7. LukeH says:

    @Anonymous Coward: The extended menu in explorer gives you the "Open Command Window Here" option – very handy.

  8. JamieF says:

    @Anonymous Coward: In Windows 7 two menu items that come to mind are "Copy as Path" on files & folders and "Run as different user" on executable objects. Really useful to run a MMC as another user without having to log in as them.

  9. David Walker says:

    In spite of the linked article "Pitfalls in handling the WM_CONTEXTMENU message" dating from 2004, Internet Explorer 9 seems to ignore this advice: "When the user invokes a context menu from the keyboard, the x and y coordinates are both -1. In this case, you should display the context menu for the currently-selected item (or items, if a multiple selection is active)."  I would presume that the context menu FOR the selected item should appear (it sometimes does, depending on what's selected), and also that the menu should appear NEAR the selected item (it doesn't).

    If you select some text in this blog page, then press and release the keyboard menu key, the context menu appears in the upper-left corner of the IE window, not near the selected text.  If you select a link in this blog page with the mouse (without clicking it), then press the keyboad menu key, you don't get the same menu that you would get if you right-click on a link.

    I know that you, Raymond, don't control the other teams within Microsoft.  If I'm right about that behavior being a subtle error, then it's too bad that some of the teams don't pay more attention to your blog…  :-)

  10. Chris B says:

    It's funny because Shift-F10 or Shift-AppMenu gives you different results then Right-Click or AppMenu in Explorer.

  11. steveg says:

    I'd be curious to know if MS has telemetry on Menu key usage and how popular it is. I'm sure some people use it a lot, but is it 50% or 0.01%?

  12. 640k says:

    I only use context menu key when I cannot right click, for example when client area is 0 pixels. Never seen anyone use it. Ever.

  13. Jim says:

    640k: I wouldn't be so confident about that. I never notice using it, but when I'm using a keyboard that doesn't have it (or more accurately, requires you to press it in an awkward combination with a modifier key) I occasionally find it really frustrating.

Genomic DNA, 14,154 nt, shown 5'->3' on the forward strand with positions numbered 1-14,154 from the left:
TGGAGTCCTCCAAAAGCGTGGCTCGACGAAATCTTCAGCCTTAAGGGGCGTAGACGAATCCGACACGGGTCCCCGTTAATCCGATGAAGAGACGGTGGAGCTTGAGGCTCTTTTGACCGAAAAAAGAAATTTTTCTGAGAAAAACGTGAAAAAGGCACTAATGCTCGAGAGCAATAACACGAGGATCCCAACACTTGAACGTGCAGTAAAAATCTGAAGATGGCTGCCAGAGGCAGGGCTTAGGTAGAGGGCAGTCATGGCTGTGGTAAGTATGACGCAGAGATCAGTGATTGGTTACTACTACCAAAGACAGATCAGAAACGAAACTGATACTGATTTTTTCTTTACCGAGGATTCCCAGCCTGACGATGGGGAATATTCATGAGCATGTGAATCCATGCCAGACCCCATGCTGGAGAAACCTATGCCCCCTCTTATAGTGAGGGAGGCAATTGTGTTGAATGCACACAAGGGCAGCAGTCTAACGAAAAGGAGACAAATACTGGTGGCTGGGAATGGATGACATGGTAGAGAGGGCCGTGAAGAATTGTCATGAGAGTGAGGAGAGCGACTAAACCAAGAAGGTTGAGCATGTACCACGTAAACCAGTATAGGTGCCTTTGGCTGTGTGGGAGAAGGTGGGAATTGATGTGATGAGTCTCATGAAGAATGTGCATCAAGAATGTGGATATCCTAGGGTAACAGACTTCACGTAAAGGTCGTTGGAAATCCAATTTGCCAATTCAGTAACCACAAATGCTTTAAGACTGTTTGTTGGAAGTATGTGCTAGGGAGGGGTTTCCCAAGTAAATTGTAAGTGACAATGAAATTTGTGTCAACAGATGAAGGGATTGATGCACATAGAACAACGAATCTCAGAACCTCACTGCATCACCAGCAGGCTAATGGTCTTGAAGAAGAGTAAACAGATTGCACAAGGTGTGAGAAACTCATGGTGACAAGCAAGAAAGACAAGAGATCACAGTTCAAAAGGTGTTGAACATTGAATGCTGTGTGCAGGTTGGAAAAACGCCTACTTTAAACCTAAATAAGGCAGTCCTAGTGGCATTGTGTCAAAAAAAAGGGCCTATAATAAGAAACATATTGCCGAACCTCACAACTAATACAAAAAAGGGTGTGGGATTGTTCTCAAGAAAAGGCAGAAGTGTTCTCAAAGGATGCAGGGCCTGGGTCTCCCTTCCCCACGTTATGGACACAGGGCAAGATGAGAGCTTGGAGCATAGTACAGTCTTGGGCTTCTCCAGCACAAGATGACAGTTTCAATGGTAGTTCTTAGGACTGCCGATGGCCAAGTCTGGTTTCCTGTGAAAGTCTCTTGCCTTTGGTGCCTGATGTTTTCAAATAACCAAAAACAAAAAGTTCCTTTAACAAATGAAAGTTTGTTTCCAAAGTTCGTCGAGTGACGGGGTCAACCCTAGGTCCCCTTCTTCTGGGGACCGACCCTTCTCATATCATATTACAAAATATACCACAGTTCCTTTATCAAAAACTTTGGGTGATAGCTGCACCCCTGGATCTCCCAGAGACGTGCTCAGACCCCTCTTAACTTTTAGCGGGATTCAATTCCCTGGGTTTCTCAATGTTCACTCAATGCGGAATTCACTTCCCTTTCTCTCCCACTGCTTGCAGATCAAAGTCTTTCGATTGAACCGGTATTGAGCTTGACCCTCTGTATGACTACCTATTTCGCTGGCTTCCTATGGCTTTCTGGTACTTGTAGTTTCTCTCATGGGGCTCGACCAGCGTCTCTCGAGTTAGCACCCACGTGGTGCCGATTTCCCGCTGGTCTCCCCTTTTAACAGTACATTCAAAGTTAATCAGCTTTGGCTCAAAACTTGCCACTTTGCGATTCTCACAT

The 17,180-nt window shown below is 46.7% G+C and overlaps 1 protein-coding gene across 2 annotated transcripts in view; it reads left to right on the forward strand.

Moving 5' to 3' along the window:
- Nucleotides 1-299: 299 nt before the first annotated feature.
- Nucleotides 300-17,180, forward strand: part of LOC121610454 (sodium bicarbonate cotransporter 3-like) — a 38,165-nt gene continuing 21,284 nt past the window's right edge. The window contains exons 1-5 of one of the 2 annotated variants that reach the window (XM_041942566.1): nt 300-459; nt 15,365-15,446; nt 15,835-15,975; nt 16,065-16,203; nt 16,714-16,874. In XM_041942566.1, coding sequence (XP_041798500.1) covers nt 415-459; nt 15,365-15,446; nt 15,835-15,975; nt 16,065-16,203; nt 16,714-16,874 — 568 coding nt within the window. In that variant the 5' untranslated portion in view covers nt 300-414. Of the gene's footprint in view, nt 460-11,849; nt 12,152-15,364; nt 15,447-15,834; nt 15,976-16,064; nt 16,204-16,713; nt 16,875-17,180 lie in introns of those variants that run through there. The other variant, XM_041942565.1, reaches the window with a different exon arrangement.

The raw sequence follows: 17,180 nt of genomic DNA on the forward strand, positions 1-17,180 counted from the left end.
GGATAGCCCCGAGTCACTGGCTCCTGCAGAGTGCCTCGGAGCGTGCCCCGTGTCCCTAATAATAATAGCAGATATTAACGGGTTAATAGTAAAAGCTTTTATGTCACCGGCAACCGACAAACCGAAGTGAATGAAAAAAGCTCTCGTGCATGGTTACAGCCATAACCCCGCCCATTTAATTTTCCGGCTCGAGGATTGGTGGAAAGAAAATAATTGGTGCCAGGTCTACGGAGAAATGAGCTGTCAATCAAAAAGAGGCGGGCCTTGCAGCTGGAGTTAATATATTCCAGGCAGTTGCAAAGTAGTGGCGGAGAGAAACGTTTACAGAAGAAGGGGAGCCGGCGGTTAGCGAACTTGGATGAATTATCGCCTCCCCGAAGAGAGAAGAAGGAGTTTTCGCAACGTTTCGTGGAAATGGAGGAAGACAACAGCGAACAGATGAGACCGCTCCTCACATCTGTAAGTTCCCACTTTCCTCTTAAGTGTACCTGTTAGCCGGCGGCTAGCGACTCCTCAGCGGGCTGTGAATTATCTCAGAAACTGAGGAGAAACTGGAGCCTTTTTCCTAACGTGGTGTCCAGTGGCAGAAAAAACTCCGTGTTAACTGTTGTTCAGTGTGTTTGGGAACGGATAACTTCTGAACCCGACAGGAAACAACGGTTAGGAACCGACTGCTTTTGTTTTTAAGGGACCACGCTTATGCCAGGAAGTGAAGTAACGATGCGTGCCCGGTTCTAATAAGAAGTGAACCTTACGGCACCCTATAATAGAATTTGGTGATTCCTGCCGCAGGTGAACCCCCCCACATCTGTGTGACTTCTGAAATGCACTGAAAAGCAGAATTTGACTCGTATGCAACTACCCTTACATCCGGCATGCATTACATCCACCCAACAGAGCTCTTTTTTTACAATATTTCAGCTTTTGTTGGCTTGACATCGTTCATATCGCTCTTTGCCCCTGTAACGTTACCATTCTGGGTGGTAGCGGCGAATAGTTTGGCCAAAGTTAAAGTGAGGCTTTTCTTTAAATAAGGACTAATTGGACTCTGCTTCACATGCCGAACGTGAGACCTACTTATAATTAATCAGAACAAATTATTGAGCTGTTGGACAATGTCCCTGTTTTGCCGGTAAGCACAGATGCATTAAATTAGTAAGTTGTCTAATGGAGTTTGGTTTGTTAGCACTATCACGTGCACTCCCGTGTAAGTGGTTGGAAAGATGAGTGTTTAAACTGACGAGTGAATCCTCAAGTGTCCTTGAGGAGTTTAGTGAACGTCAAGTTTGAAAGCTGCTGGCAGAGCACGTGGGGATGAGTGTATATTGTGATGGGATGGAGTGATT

14. Kzinti says:

    Funny. I just discovered a new key on my 5-years old keyboard. I'm not even kidding.

  15. factor says:

    Is there an example of how to handle WM_CONTEXTMENU in WPF? I've just been subscribing to right click mouse events…

  16. Alfred E. Neumann says:

    I dare to add a "nitpickers comment": <support.microsoft.com/…/242380> and <support.microsoft.com/…/295116> states that Shift+F10 opens a command processor windows during GUI mode setup.-)

  17. Michael Urman says:

    What about the even more subtle case that with multiple monitors it's possible to have a right click via the mouse occur at (-1, -1)? Should one compare against GetMessagePos(), and if there's a match just make a guess?

  18. Neil says:

    Interestingly Firefox manages to display the keyboard context menu for a text field near the caret. It seems to get it wrong when the caret is too close to the bottom of the window though, and I don't see a bug filed for that. (The lack of context menu near page selection is bug 498254.)

  19. Tanveer Badar says:

    Nitpicker comment# 2: I can call myself on my sip phone, call is received on line no. 2 and after setting conferencing to on its a lot of fun, albeit with disasterous amounts of echo.

  20. Np says: